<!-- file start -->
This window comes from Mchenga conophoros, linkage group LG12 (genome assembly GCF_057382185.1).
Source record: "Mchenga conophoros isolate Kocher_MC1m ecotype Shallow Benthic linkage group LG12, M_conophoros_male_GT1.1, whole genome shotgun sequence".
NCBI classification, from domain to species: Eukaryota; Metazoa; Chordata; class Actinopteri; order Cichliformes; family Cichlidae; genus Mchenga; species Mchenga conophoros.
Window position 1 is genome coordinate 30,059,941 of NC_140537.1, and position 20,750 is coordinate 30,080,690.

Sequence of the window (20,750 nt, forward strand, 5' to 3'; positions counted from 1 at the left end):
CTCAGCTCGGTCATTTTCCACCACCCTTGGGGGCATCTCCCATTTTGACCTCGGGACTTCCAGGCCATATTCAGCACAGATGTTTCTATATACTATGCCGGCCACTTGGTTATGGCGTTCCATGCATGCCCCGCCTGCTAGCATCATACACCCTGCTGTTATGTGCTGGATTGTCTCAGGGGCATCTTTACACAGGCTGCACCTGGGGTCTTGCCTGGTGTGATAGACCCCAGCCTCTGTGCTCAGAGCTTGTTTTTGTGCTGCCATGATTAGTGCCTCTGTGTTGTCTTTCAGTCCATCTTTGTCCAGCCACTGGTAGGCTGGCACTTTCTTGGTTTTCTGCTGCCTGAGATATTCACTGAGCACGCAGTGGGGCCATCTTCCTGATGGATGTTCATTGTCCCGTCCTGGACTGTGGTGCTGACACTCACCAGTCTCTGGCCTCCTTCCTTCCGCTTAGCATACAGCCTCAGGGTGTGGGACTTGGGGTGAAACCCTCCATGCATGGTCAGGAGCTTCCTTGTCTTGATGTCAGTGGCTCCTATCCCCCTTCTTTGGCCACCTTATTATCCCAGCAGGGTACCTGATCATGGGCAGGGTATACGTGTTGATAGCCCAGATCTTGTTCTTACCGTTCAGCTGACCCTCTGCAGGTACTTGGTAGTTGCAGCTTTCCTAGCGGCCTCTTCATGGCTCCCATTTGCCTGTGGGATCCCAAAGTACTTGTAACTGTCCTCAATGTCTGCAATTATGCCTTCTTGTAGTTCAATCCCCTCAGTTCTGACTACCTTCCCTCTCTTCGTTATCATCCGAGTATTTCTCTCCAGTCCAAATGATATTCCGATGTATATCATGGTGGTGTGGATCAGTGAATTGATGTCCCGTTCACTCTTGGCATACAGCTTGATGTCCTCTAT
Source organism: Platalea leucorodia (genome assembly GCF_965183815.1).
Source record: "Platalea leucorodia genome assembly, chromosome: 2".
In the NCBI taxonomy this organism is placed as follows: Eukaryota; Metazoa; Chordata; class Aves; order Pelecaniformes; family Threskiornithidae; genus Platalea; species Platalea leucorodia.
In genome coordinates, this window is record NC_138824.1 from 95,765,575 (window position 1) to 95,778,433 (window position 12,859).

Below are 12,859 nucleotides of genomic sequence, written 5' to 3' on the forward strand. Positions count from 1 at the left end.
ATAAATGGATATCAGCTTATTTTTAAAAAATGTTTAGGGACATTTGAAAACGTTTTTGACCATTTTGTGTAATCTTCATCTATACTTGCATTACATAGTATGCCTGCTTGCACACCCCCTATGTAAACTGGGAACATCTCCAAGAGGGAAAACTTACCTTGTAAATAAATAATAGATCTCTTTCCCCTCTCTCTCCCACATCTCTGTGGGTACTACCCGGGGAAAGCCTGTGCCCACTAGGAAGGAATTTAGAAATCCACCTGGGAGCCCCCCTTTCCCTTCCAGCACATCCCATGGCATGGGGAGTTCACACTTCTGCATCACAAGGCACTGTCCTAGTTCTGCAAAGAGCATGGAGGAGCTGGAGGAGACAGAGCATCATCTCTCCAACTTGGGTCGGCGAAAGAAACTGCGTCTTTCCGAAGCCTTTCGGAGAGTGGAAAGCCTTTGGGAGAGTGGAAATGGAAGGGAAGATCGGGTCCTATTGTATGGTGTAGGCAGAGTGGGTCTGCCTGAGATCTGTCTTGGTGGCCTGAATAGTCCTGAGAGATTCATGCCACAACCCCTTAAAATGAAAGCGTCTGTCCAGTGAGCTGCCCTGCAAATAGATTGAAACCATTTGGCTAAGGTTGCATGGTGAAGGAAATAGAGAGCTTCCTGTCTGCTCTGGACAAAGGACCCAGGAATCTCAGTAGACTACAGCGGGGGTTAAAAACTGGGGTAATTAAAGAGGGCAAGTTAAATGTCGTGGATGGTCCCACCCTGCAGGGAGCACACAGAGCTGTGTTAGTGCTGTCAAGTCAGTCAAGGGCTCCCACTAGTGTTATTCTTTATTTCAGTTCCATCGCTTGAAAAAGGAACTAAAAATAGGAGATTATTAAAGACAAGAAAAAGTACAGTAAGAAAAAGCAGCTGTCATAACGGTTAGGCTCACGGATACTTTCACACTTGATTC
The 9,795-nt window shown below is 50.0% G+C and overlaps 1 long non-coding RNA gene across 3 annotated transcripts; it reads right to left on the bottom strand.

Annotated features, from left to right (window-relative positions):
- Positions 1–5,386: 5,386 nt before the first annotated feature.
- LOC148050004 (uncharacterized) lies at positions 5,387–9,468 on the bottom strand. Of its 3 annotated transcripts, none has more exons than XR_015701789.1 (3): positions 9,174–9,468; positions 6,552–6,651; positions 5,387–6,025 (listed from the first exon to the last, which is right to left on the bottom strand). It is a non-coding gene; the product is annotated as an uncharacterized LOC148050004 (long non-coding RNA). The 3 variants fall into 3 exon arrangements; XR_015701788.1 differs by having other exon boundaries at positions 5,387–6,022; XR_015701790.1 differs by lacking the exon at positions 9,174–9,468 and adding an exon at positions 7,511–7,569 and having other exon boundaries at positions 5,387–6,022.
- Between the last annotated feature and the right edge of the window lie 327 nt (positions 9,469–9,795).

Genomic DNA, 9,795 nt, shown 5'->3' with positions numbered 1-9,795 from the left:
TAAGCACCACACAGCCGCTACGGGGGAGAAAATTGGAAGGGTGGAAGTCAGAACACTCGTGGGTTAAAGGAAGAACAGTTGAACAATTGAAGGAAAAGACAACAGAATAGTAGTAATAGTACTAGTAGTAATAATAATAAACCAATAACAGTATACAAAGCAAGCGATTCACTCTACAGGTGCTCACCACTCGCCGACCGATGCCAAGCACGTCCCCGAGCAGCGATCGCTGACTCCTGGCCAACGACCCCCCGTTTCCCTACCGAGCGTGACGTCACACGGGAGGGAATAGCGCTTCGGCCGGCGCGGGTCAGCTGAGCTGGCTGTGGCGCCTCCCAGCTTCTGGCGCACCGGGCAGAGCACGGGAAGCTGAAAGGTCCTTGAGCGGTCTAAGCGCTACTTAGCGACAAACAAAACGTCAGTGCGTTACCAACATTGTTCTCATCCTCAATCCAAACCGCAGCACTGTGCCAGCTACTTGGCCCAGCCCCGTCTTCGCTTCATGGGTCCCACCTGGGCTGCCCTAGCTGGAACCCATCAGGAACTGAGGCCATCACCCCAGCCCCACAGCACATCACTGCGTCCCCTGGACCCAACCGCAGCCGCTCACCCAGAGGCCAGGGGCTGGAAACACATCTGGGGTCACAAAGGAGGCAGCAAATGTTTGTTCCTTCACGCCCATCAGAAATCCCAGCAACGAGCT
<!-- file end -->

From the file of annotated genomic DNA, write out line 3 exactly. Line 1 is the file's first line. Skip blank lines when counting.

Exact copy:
NCBI classification, from domain to species: Eukaryota; Metazoa; Chordata; class Actinopteri; order Cichliformes; family Cichlidae; genus Mchenga; species Mchenga conophoros.